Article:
FAQ: What You Need to Know About Microchipping Your Pet
By Amanda Epley
Although we all dread the very thought of our pets getting lost, a microchip can be a beacon of hope if the unthinkable happens. According to a study published in the Journal of the American Veterinary Medical Association, only 22% of lost dogs admitted to animal shelters were reunited with their owners. However, of the microchipped dogs entering shelters, the return-to-owner rate was over 52%, which is a 238% increase.
If properly registered and updated, microchips are an incredibly effective method of identifying your lost pet. We hope these frequently asked questions about microchips provide clarity on this important process.
Is a microchip the only identification method that my pet needs?
Short answer – no! A microchip is an excellent backup form of identification in the event that your pet gets lost. Your first line of defense should be a collar with an accurate identification tag. Chances are, the first person who sees your pet will not have a microchip scanner on hand. If for some reason your pet’s identification tag is removed or becomes illegible, then your pet can still be identified with a microchip if he is taken to a local animal shelter or veterinarian’s office.
How does a microchip actually work?
Every microchip has a unique registration number and the contact information for its particular registry. The chip can be read with a handheld scanner that detects its signature radio frequency. Once someone at a vet’s office or animal shelter reads the chip, he or she can contact the registry for your name and phone number.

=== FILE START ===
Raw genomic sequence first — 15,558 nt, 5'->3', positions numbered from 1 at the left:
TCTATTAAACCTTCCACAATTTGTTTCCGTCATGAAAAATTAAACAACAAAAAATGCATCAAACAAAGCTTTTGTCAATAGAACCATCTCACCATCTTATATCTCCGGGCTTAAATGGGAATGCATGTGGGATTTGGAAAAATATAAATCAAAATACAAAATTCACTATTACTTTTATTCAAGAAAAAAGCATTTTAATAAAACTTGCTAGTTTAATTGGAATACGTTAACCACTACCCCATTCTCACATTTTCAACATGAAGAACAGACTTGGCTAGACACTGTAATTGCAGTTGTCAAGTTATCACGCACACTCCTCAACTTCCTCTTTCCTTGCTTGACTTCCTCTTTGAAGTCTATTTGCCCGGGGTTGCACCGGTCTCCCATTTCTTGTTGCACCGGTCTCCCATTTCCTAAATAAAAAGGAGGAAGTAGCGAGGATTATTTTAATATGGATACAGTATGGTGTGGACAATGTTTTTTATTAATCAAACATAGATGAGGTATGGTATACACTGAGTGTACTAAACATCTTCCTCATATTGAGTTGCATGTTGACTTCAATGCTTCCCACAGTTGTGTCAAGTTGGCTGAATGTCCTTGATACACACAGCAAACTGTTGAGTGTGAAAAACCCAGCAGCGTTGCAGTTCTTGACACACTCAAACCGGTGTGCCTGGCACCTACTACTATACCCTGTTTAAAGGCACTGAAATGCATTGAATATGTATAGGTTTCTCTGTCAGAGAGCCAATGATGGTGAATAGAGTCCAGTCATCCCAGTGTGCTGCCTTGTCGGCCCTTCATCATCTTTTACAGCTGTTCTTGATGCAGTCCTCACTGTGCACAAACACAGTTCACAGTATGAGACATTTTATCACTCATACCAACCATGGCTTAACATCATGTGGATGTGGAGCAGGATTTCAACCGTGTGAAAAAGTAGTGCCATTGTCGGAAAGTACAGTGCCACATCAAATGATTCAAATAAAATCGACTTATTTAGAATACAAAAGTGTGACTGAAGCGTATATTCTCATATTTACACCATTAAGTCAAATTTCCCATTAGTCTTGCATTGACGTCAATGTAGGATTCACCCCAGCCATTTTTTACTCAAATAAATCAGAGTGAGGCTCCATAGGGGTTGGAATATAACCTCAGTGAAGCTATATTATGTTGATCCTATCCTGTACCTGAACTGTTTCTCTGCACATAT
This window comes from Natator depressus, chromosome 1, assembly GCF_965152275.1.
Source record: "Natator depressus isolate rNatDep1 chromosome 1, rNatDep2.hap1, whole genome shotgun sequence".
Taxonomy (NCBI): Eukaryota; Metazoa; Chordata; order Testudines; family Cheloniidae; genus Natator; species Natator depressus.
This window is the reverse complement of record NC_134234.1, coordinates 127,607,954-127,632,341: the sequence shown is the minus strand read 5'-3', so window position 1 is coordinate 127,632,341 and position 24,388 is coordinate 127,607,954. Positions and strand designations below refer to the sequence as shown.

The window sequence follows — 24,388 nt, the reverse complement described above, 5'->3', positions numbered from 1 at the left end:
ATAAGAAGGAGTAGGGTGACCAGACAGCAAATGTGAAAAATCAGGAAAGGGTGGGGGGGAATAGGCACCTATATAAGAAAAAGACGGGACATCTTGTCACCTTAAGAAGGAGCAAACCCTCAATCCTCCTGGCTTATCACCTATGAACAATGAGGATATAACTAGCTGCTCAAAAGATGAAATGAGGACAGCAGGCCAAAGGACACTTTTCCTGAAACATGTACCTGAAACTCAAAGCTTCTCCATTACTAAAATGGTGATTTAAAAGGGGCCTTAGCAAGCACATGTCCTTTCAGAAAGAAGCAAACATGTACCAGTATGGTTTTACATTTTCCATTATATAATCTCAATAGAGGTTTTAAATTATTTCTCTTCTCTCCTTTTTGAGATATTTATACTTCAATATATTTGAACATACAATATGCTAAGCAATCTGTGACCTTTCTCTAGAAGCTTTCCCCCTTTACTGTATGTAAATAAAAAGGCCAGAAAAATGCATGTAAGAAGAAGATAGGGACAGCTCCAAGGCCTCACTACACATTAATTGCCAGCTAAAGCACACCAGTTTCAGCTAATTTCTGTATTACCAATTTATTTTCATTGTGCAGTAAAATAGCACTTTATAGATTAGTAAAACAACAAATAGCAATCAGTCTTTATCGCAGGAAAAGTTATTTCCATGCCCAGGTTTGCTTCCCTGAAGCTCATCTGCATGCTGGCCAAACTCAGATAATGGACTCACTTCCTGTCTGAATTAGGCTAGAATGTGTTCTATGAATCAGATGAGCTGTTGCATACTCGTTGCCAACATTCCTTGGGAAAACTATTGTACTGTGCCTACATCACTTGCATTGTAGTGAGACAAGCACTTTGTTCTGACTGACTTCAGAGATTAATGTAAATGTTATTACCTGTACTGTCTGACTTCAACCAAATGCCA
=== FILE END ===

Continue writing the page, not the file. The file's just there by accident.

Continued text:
Where does the microchip get placed?
Microchips are implanted between the shoulder blades, just under the surface of the skin. They remain embedded in your pet’s subcutaneous tissue.
Is the microchipping process painful?
The microchipping process will not hurt any more than a routine vaccination. Your pet will not even need anesthetic.
Where can I take my pet to get microchipped?
Most veterinarians and some animal shelters will microchip your pet for a small fee. It is considered a standard, routine procedure.
How do I make sure the microchip is linked with my contact information?
This is the most important step! A microchip is useless without proper registration. Once your pet is microchipped, you must register your pet with the microchip company. You will receive paperwork and/or a web address to submit your information to the microchip registry.
How long do microchips typically last?
Since microchips are designed with biocompatible materials and do not require a power source, they withstand the test of time. One microchip should last for the lifetime of your pet. You can verify the placement and functionality of your pet’s microchip by asking your veterinarian to scan it at each annual check-up.
What if I adopt a pet that has already been microchipped?
If the animal shelter knows your new pet’s microchip information, it should be included along with your adoption paperwork. If not, you may need to find a local vet’s office or animal shelter that can read the chip. Once the microchip is read, you must contact the corresponding registry to update your information.
What happens if I move?
Unfortunately, many people forget to update their pet’s microchip information when they move. Once you move, simply contact your microchip registry to update your contact information. Many microchip companies allow you to update your information online.
By microchipping your pet, you are taking an important step to ensure a successful reunion if he ever gets lost. Do you have a question about microchipping that is not on our list? Ask it in the comment form below, and we would be happy to answer it!